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Canada Needs a National Dementia Strategy

10/11/2015 11:48 EDT | Updated 10/13/2016 05:12 EDT
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This campaign season, HuffPost Canada is going past the sales pitch, away from the attacks and beyond the ballot.

Our Beyond the Ballot series is deep diving into three major problems facing Canadians: climate change, housing insecurity, and elder care. This election is our opportunity to join forces and figure out how to solve them.

Statistics Canada recently released new data which, for the first time in Canadian history, shows that seniors outnumber children aged 14 and under.

By 2036, seniors will make up about 25 per cent of our population. And this trend is only beginning. This demographic shift will have many consequences, but the most alarming is that more people will be living with dementia, a debilitating disease that causes a decline in memory, thinking skills and the ability to do daily tasks. There is no cure.

Currently, dementia affects over 747,000 Canadians. That number will double in 16 years. Age is the number one risk factor.

More people with dementia means greater costs for our economy and health-care system which, over the next 25 years, are expected to rise almost tenfold, from $33 billion per year today to $293 billion per year.

Most of these costs are incurred by family members who provide the bulk of care and eventually, round-the-clock care because of the progressive nature of the disease. In a single year, Canadians lost $11 billion in income and 230,000 full-time jobs in caregiving hours.

Dementia is not only a costly disease that will continue to cut a deep swath across our country, but its causes continue to baffle researchers despite scientific advances. No new drug for treating dementia has been approved in 12 years and a cure seems years away.

The Pan American Health Organization (PAHO), of which Canada is a member, has just adopted a Regional Plan of Action to curb the impact of dementia that affects 9.4 million people in the Americas today and is expected to grow to almost 30 million people by 2050.

PAHO says that national dementia plans are "the single most powerful tool" to transform national dementia care and support and prepare for the rising numbers.

That's what Canada needs: a pan-Canadian response. While each province and territory provides dementia treatment and support services, more can be done under the framework of a national dementia strategy. Other member countries of PAHO -- including Argentina, Mexico and the U.S. -- have implemented national strategies.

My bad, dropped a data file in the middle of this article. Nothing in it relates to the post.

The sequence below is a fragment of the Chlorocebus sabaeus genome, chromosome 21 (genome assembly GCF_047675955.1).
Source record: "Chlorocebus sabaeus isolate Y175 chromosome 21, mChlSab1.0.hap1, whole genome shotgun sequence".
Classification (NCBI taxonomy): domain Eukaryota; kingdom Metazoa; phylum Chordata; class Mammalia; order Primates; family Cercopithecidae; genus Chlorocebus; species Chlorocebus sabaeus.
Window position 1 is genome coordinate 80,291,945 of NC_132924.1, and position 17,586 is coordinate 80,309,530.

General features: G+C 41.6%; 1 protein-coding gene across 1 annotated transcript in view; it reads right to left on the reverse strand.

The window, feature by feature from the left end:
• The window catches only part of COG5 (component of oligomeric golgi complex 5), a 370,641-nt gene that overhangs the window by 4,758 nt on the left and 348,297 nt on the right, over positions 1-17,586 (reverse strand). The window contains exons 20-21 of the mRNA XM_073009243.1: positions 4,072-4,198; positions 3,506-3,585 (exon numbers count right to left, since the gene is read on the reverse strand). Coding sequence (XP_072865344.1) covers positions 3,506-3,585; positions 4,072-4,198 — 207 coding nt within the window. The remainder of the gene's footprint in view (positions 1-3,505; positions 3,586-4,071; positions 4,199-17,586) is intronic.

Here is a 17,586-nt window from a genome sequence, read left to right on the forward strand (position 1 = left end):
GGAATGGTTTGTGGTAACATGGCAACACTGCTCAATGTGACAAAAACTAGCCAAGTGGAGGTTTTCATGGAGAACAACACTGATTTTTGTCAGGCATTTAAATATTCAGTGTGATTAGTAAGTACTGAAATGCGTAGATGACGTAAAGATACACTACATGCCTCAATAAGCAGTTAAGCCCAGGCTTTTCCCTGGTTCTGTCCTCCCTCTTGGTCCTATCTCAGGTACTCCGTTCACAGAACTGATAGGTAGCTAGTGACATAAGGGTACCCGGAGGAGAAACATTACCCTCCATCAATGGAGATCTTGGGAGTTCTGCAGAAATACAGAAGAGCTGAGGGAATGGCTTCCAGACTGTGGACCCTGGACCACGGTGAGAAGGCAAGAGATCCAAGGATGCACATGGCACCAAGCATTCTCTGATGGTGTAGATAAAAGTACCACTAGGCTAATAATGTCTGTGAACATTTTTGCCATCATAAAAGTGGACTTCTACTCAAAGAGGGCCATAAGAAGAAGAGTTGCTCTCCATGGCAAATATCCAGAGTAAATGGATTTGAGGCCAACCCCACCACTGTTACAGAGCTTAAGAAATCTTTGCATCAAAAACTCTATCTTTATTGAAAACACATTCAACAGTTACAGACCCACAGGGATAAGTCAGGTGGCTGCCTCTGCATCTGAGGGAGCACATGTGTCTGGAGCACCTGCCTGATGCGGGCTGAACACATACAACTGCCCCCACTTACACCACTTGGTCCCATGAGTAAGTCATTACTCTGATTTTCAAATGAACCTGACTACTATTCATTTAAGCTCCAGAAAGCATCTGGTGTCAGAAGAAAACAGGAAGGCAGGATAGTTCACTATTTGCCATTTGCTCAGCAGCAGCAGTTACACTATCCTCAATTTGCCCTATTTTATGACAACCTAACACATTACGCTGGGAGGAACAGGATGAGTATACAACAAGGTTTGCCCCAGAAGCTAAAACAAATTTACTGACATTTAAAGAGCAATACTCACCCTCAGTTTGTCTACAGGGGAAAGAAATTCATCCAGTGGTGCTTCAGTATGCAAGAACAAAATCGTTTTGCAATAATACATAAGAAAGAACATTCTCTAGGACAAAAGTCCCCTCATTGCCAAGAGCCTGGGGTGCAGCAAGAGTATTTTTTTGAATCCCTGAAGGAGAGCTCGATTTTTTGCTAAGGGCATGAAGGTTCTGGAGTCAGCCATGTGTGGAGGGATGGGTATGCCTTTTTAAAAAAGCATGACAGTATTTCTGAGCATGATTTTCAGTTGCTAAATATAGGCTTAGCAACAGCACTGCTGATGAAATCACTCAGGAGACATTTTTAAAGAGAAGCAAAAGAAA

To get there, we need to bring all the voices to the table, especially Canadians facing the daily challenges of this unforgiving disease. That's the only way to ensure we have consistent and integrated care across the country for all Canadians, from initial diagnosis to end of life.

And that's why the Alzheimer Society wants the next Government of Canada to support and fund a Canadian Alzheimer's Disease and Dementia Partnership to bring together researchers, clinicians, policymakers, industry and the community to work alongside people with dementia on a national strategy focusing on research, prevention and living well.

A national dementia strategy requires leadership and commitment, engagement and partnership not only from people with dementia but by every group involved in their care.

According to a recent Nanos poll, 83 percent of Canadian baby boomers support the idea of a national dementia strategy.

Canadians are getting older, living longer and having fewer babies. We don't know how many more Canadians will live with undiagnosed dementia because of their lack of understanding about the disease or fear of the stigma associated with it.

Too often, we hear about the incoming tsunami, the rising tide of dementia and the dementia crisis. The reality is that it's here already.

The need for a sustained commitment to a national dementia strategy has never been more urgent. It must become a public policy priority. Without swift action, dementia will continue to be the biggest social and economic crisis for our country, its communities and families.

The evidence supporting a national dementia strategy for Canada is clear.

Now we need our new federal government to act.

Some issues go beyond talking points. Tell us what they are on Twitter or Facebook with the hashtag #BeyondTheBallot.

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